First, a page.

Would you say that boys, in general, approach this subject differently?

Yes, I think it’s not easy for them either. In school, they often segregate into groups, boys and girls, and talk about gender-specific topics. While segregating might help due to shyness, perhaps they should also discuss what girls go through during this time or what they feel. The same applies to girls; they should know what’s going on with boys. It’s a challenge in Poland; people often forget that it’s okay to address these subjects with boys. 

I believe this is a universal issue, not unique to Poland. How did you deal with the possibility that Jakoda and Zuzia might dislike the film in a few years or be embarrassed by it?

I was quite apprehensive about that. But on the other hand, it made me more cautious not to push them. While making a documentary, there’s a temptation to condense the subject.

It’s my first film, and it was really like stepping back and looking at them. But I felt that sometimes you may need to step back and give them space to express themselves. I believed they should be the first ones to decide how they wanted to present the film, after the shooting. We watched the film together, the three of us –me, Jakoda, and Zuzia, at Jakoda’s house. It was crucial for them to see if there was anything they didn’t want to share with their parents. I wanted them to feel that I was with them first and foremost. Of course, their parents were involved, but the focus was on the girls.

Is this the main difference when making a film for young people, that they become the primary decision-makers on the content and the final film?

In the end, they really loved everything, and we only removed one scene because Jakoda’s mother wasn’t sure about it. I understood that it might make someone feel uncomfortable, not the girls themselves, but someone they talked about in that scene.

Tell me about the animation. Did you create it yourself? Why did you incorporate these animation clips between scenes?

No, the animations were created by Monika Kuczyniecka, an animator with years of experience, specialising in clay animation. I love her work. The ideas were mine, and we had a script, but we collaborated closely, and sometimes, we made changes based on Monika’s suggestions. It was a wonderful collaboration.

The initial idea was that the animations would serve as metaphors and sometimes lighten the subject. They could also address topics that were challenging to discuss directly, like changes in the body. At times, they would convey emotions. It was more about conveying feelings than telling a story. Clay was something that I was dreaming about because it’s malleable, it’s childish work, and also has structure, like the human body. There’s a connection with the body. At the beginning, while I was making a trailer and we had a few days of shooting, I made a few suggestions for animations from the internet, just to show the feeling. I felt that it was really nice, clay added depth to the scenes and served as metaphors, nightmares, they often show us the subject of the scene before or after. It was like colour, sometimes. Editing this is sometimes quite hard… It’s like a moment from life.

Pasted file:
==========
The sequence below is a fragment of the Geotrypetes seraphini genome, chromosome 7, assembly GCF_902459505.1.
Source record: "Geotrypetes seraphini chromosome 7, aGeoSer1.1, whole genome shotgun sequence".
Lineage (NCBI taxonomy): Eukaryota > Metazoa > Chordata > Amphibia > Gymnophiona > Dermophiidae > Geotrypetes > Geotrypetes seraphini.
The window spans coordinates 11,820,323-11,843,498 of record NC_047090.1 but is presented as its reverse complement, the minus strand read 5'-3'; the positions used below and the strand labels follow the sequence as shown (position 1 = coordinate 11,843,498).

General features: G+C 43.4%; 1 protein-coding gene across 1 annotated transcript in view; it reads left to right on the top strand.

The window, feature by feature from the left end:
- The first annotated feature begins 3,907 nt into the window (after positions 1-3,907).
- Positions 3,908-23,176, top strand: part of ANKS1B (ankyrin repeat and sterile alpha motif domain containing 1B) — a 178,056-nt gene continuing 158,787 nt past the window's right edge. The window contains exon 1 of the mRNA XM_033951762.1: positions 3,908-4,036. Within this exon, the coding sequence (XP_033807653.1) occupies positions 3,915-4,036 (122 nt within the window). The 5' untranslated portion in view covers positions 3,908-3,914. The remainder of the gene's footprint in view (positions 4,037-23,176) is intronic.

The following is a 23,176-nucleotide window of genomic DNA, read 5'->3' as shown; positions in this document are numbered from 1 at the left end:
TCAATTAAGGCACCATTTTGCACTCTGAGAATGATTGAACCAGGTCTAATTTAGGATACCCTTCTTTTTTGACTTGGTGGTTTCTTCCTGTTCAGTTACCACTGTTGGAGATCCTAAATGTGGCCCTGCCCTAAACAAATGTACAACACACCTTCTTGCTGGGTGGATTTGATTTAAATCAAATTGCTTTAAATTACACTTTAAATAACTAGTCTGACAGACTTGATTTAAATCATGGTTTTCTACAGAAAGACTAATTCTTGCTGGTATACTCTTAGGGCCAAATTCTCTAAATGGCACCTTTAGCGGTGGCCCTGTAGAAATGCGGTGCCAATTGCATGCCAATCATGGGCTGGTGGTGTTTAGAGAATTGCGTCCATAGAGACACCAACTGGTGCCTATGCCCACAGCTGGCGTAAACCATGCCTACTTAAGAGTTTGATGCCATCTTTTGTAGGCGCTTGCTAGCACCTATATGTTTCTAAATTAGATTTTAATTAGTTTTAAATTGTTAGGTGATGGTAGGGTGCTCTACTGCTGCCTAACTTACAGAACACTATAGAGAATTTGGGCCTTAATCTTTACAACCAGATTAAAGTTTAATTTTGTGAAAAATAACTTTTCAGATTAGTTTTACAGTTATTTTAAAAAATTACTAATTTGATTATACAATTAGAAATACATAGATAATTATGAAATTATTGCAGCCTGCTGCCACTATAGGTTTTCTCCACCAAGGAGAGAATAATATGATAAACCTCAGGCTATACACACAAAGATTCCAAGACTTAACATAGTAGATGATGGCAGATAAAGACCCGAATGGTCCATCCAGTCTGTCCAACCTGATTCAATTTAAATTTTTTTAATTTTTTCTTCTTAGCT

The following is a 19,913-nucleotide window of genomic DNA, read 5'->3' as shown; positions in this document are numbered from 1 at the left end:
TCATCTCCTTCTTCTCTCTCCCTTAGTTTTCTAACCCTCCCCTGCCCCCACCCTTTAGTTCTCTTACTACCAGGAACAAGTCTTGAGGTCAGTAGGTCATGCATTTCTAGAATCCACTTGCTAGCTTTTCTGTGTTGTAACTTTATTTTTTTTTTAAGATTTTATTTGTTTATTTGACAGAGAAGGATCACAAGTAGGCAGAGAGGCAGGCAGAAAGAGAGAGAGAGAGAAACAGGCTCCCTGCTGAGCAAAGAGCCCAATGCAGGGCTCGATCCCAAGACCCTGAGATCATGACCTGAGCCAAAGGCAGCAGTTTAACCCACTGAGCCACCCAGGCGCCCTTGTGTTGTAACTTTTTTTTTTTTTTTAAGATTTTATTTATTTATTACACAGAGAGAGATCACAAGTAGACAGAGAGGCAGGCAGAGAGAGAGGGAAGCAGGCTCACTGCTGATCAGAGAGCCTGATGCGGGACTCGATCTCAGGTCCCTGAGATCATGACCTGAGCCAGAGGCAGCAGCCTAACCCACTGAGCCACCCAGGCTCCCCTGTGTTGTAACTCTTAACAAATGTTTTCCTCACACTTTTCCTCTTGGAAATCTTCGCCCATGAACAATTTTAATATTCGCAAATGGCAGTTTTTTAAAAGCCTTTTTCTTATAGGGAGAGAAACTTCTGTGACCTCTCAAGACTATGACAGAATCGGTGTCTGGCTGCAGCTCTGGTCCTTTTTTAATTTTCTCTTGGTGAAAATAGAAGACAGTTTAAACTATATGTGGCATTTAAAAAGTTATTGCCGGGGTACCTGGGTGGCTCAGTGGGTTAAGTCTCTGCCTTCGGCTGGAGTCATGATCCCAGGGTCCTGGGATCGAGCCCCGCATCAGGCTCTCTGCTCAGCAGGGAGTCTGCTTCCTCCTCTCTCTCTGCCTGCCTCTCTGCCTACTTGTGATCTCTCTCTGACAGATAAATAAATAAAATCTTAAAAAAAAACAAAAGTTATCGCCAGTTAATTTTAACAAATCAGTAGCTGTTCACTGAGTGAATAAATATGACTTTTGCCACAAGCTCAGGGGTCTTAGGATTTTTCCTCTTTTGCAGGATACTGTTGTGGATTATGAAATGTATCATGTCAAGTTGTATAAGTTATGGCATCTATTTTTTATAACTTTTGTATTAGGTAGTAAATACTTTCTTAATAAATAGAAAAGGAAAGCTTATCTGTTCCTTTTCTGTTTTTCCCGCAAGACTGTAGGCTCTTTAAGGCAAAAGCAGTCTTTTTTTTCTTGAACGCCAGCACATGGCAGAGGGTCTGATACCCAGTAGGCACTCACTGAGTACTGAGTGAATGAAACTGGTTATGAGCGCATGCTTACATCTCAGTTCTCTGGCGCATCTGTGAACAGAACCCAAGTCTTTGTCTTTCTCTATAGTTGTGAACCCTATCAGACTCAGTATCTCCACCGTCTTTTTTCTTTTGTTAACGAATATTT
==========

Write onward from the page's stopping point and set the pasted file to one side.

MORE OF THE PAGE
And what about the song, ‘Essa, Essa’? Was it written especially for the film?

Yes, it was, it was my dream to have a song written specifically for the film. Initially, I wanted a pop, empowering song for girls. The girls often used the word ‘Essa’ during their conversations. It became a sort of teenage word in Poland. It was interesting because when we first used it in the film, it became the teenage word of the year in Poland. It’s typical for teenagers to have such trends. Some people were concerned that we used it in the movie. However, this word was already being used by the girls themselves, especially as they transitioned into teenagehood. I think it’s associated with joy, relaxing, being cool. It’s hard to translate it into a single word. The word existed before; it wasn’t invented for the film. Basia Wrońska, a Polish songwriter and musician, crafted the lyrics based on what she heard from the girls while watching the movie. The song is also about friendship, which I adore.

Girls’ Stories has already seen success in Poland. What are your hopes for the film’s future?

I’m thrilled that the film will be available for educational projects, which makes it watchable in schools. It’s great to see it in that context. I’ve noticed that when children watch it in class, it offers a different experience compared to watching it with their parents. They become more reserved during discussions afterward. Maybe it can make a difference, encouraging them to open up.
The reactions have been varied. Some boys asked when we’d make a film for them, like a second part for boys. Some girls felt empowered by the film. In Poland, it’s not common to openly discuss such topics, especially in films. It’s a blend of conservatism and Catholicism, exacerbated by the current very right-wing government. Women’s rights are underrepresented, and young people are becoming aware of it. One girl told me she was amazed it was a Polish movie and that a boy was discussing women’s rights in it, giving her hope. Jagoda’s school may not be typical, but there are many young people who want to bring about change.

Did making this film change you?

It was quite a journey for me. When I was starting, I was really feeling insecure. That’s probably why I thought that I would make a short documentary for kids. And at the start, I thought it would be a docu-animation, because I’ve been doing animation for a few years now.

For sure, making this film has changed me. I feel more confident that I’m capable of making films now, more secure to create documentary films. I hope it was not just this one. It’s a growing experience, I feel more sure of my ideas. I feel more like a filmmaker.

I’m sure you’ll go on to make more great films. You are a great storyteller.